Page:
The Royal Borough of Kingston upon Thames and Sutton Council will be merging their IT departments next year, it has been revealed.
Kingston council’s lead ICT business partner David Grasty said that the merger is driven by a need to cut costs, as well as a need to deliver a more resilient IT infrastructure to both London councils.
“We have got to take about 33 percent out of the budget over the next four years,” he told a roundtable hosted by networking solutions provider Netgear in London.
“About 40 percent is coming from staff reductions, other [initiatives include] reviewing supplier contracts, and we will be merging our IT with Sutton.”
Kingston and Sutton signed a memorandum of understanding (MoU) last year to commit to working together more, and last month announced the merger of their environmental services functions.
Grasty said that the councils have signed off the business case for a merged IT function, and will soon be looking to recruit a joint executive head of ICT to take charge of it from April 2012.
The IT services being combined include the networks, application support, project management, desktop management and infrastructure.
“The shared services agenda is not based on cost reduction. The primary driver is resilience between our services because we have taken out so many costs of staff we have several points of failure,” Grasty said.
“We are going to have to be very agile and as flexible as we can.”
He added that the councils are now looking at collaborative technologies such as video-conferencing, to cut the costs of staff travelling between the boroughs sharing services.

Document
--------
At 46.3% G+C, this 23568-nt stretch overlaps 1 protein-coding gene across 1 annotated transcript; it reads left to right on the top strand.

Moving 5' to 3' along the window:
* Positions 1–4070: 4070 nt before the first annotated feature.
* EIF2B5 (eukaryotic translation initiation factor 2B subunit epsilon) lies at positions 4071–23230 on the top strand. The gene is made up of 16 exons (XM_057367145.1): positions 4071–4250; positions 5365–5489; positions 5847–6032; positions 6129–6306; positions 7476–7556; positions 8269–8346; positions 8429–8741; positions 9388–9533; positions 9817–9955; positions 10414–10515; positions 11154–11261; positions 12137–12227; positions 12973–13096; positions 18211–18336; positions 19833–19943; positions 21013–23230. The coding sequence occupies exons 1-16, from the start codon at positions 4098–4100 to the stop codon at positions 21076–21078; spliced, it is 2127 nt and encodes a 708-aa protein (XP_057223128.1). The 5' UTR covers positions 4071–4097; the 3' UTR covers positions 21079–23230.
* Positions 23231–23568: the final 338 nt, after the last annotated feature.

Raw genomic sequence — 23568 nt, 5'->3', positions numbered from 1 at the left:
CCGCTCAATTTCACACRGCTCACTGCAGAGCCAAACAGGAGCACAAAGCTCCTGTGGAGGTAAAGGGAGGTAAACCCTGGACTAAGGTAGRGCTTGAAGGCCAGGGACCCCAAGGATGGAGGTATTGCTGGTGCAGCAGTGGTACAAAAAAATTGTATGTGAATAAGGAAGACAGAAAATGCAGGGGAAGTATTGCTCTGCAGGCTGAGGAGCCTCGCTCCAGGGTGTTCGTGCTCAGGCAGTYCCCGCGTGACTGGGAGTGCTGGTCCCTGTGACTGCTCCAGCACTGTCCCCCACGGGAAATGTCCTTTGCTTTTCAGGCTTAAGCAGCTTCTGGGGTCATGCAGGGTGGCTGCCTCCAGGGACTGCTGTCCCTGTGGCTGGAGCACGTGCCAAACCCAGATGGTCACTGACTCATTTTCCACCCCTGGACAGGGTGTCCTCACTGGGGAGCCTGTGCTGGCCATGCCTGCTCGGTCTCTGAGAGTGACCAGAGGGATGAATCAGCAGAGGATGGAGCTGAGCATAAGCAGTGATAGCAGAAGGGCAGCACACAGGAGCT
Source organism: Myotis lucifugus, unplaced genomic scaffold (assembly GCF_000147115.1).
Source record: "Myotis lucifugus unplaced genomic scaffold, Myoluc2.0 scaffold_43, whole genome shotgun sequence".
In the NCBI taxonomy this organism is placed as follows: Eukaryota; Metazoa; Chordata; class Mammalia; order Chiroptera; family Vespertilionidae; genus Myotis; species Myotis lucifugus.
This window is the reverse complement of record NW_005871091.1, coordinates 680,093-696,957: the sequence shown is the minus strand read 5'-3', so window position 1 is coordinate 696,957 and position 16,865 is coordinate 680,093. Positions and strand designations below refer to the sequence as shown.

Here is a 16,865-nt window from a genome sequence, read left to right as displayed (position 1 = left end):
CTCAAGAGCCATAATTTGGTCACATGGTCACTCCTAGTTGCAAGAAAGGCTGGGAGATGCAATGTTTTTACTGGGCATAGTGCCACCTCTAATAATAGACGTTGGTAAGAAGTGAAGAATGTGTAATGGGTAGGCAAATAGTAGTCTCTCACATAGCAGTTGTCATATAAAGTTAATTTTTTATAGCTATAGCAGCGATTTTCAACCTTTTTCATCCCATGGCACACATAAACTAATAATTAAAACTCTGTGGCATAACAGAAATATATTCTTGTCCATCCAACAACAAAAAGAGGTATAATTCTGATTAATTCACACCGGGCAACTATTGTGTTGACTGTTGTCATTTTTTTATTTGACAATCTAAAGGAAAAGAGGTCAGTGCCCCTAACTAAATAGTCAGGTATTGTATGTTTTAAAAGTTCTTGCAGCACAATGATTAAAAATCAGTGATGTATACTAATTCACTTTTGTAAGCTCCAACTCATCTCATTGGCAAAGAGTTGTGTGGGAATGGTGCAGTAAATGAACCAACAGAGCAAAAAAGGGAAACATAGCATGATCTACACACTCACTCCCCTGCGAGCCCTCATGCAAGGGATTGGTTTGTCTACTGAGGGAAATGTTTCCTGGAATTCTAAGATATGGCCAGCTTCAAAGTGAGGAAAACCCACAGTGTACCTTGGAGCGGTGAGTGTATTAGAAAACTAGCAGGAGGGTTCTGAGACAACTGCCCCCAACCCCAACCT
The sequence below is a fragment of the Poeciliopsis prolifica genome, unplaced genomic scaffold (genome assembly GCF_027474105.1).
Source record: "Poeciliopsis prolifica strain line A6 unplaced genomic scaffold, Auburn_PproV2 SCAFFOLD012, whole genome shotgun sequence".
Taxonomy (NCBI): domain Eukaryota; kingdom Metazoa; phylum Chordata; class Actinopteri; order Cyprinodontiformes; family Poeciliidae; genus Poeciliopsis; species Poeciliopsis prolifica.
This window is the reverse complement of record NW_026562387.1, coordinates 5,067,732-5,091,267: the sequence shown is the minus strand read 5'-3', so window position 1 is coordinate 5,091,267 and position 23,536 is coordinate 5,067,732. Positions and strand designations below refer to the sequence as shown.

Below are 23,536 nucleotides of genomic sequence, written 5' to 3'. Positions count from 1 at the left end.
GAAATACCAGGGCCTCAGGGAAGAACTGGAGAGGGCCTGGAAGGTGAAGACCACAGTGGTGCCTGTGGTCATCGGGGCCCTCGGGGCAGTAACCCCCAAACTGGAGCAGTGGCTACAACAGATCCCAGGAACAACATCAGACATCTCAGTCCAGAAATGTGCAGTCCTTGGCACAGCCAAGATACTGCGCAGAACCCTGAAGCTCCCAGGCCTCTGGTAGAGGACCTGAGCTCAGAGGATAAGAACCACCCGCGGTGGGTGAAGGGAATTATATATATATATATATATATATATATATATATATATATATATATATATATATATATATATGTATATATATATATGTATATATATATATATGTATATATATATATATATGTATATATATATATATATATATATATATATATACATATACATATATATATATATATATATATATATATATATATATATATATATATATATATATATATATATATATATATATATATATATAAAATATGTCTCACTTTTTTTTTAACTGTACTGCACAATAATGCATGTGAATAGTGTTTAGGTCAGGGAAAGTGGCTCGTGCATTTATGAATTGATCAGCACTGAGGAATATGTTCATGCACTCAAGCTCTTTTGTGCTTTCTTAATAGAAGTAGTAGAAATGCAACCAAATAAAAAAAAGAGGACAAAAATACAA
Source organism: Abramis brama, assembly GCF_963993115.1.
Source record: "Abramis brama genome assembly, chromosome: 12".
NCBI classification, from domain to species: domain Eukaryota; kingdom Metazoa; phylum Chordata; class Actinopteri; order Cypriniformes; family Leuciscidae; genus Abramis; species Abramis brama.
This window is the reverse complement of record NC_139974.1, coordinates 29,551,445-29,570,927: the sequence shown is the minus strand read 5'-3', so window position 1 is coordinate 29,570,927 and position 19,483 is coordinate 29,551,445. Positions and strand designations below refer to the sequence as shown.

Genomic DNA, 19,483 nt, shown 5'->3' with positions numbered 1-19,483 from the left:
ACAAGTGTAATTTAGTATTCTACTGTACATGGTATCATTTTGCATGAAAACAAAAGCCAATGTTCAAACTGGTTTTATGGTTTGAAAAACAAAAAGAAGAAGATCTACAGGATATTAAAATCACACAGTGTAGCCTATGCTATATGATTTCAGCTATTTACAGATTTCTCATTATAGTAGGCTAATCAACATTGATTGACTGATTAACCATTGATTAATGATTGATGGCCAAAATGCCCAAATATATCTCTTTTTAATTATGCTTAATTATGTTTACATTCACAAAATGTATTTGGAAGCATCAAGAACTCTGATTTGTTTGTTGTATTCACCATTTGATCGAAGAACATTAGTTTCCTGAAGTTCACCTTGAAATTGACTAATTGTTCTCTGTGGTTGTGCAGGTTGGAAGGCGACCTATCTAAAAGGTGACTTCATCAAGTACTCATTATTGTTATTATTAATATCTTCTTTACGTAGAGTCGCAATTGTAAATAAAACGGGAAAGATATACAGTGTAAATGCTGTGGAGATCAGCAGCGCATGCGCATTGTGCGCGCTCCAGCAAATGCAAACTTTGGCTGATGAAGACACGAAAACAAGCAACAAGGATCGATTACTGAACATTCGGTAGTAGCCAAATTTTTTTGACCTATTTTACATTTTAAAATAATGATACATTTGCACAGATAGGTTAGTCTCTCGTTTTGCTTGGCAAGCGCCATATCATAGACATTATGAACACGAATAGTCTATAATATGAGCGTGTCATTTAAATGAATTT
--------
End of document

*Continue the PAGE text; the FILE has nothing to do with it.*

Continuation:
“Video conferencing wasn’t on our agenda six months ago because of the nature of our borough [the council sites were close together]. There was no business case for it.”
Although the council has had to make severe reductions in staff, Grasty said that the IT staff costs were mainly taken from reducing the IT management. The merged IT department will employ around 80 staff, serving a total of around 300,000 residents in Kingston and Sutton.
“We haven’t cut any hands-on staff – if anything we have taken more on,” he said.
Although it does not apply directly to Kingston and Sutton because they will be hiring a joint executive head of ICT, Doug Maclean, consulting manager at Socitm, the council IT managers’ association, warned that cutting IT management was a worrying trend.
He said that many of the association’s members now hold more junior job titles than in previous years.
“In most cases there’s no real manager. We have downgraded the IT so much that there is nobody left to make the key strategic decisions,” he said.
In addition to merging the IT function, Kingston and Sutton are also part of a cloud project with Richmond and Wandsworth councils that aims to implement fibre links between the boroughs to enable them to share active directories and calendars.